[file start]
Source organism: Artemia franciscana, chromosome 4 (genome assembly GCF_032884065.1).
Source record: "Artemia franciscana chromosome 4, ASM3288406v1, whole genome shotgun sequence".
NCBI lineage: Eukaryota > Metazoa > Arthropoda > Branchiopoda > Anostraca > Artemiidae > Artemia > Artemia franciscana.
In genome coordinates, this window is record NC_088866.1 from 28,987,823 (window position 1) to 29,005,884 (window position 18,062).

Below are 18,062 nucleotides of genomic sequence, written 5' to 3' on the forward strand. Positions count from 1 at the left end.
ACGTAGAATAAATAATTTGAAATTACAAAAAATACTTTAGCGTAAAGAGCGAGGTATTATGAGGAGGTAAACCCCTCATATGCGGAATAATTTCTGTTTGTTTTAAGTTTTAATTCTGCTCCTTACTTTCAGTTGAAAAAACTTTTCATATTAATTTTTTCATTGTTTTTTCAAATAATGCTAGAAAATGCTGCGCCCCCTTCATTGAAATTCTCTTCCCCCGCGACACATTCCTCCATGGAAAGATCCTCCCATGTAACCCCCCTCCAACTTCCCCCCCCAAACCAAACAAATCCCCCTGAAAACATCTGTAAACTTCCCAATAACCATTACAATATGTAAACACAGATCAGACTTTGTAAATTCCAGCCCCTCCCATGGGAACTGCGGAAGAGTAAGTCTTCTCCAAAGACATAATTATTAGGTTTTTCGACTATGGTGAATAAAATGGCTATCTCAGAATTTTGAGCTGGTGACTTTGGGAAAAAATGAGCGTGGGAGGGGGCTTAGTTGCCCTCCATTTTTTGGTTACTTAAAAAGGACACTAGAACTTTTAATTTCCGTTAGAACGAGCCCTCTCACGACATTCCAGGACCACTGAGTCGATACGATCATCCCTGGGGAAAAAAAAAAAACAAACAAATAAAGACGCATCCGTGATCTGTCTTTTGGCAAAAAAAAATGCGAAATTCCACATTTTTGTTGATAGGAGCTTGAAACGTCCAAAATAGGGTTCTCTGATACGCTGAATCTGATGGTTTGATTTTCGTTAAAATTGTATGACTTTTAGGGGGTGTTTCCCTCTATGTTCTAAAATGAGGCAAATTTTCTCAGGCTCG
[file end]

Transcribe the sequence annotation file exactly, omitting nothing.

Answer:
Source organism: Artemia franciscana, chromosome 4 (genome assembly GCF_032884065.1).
Source record: "Artemia franciscana chromosome 4, ASM3288406v1, whole genome shotgun sequence".
NCBI lineage: Eukaryota > Metazoa > Arthropoda > Branchiopoda > Anostraca > Artemiidae > Artemia > Artemia franciscana.
In genome coordinates, this window is record NC_088866.1 from 28,987,823 (window position 1) to 29,005,884 (window position 18,062).

Below are 18,062 nucleotides of genomic sequence, written 5' to 3' on the forward strand. Positions count from 1 at the left end.
ACGTAGAATAAATAATTTGAAATTACAAAAAATACTTTAGCGTAAAGAGCGAGGTATTATGAGGAGGTAAACCCCTCATATGCGGAATAATTTCTGTTTGTTTTAAGTTTTAATTCTGCTCCTTACTTTCAGTTGAAAAAACTTTTCATATTAATTTTTTCATTGTTTTTTCAAATAATGCTAGAAAATGCTGCGCCCCCTTCATTGAAATTCTCTTCCCCCGCGACACATTCCTCCATGGAAAGATCCTCCCATGTAACCCCCCTCCAACTTCCCCCCCCAAACCAAACAAATCCCCCTGAAAACATCTGTAAACTTCCCAATAACCATTACAATATGTAAACACAGATCAGACTTTGTAAATTCCAGCCCCTCCCATGGGAACTGCGGAAGAGTAAGTCTTCTCCAAAGACATAATTATTAGGTTTTTCGACTATGGTGAATAAAATGGCTATCTCAGAATTTTGAGCTGGTGACTTTGGGAAAAAATGAGCGTGGGAGGGGGCTTAGTTGCCCTCCATTTTTTGGTTACTTAAAAAGGACACTAGAACTTTTAATTTCCGTTAGAACGAGCCCTCTCACGACATTCCAGGACCACTGAGTCGATACGATCATCCCTGGGGAAAAAAAAAAAACAAACAAATAAAGACGCATCCGTGATCTGTCTTTTGGCAAAAAAAAATGCGAAATTCCACATTTTTGTTGATAGGAGCTTGAAACGTCCAAAATAGGGTTCTCTGATACGCTGAATCTGATGGTTTGATTTTCGTTAAAATTGTATGACTTTTAGGGGGTGTTTCCCTCTATGTTCTAAAATGAGGCAAATTTTCTCAGGCTCG